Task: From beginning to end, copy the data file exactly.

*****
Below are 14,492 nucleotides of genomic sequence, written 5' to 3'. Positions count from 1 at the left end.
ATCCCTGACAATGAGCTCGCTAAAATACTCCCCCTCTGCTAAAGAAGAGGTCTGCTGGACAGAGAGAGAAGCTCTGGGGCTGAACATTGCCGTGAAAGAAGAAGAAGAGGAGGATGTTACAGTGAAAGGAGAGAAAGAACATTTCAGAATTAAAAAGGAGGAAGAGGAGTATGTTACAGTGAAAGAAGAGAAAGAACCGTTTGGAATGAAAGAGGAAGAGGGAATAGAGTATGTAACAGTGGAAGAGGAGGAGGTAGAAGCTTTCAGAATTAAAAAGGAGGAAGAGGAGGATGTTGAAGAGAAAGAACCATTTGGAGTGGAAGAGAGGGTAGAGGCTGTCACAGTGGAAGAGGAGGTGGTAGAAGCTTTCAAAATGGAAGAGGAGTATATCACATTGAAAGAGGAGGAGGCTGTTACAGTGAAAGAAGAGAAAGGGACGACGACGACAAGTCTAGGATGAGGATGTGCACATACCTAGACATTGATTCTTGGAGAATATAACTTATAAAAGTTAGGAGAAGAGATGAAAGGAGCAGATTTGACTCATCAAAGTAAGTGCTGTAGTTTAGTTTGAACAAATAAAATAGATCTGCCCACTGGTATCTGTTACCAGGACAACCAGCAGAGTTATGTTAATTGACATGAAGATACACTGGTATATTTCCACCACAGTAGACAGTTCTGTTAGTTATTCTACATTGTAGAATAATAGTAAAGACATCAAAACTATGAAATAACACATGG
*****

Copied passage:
Below are 14,492 nucleotides of genomic sequence, written 5' to 3'. Positions count from 1 at the left end.
ATCCCTGACAATGAGCTCGCTAAAATACTCCCCCTCTGCTAAAGAAGAGGTCTGCTGGACAGAGAGAGAAGCTCTGGGGCTGAACATTGCCGTGAAAGAAGAAGAAGAGGAGGATGTTACAGTGAAAGGAGAGAAAGAACATTTCAGAATTAAAAAGGAGGAAGAGGAGTATGTTACAGTGAAAGAAGAGAAAGAACCGTTTGGAATGAAAGAGGAAGAGGGAATAGAGTATGTAACAGTGGAAGAGGAGGAGGTAGAAGCTTTCAGAATTAAAAAGGAGGAAGAGGAGGATGTTGAAGAGAAAGAACCATTTGGAGTGGAAGAGAGGGTAGAGGCTGTCACAGTGGAAGAGGAGGTGGTAGAAGCTTTCAAAATGGAAGAGGAGTATATCACATTGAAAGAGGAGGAGGCTGTTACAGTGAAAGAAGAGAAAGGGACGACGACGACAAGTCTAGGATGAGGATGTGCACATACCTAGACATTGATTCTTGGAGAATATAACTTATAAAAGTTAGGAGAAGAGATGAAAGGAGCAGATTTGACTCATCAAAGTAAGTGCTGTAGTTTAGTTTGAACAAATAAAATAGATCTGCCCACTGGTATCTGTTACCAGGACAACCAGCAGAGTTATGTTAATTGACATGAAGATACACTGGTATATTTCCACCACAGTAGACAGTTCTGTTAGTTATTCTACATTGTAGAATAATAGTAAAGACATCAAAACTATGAAATAACACATGG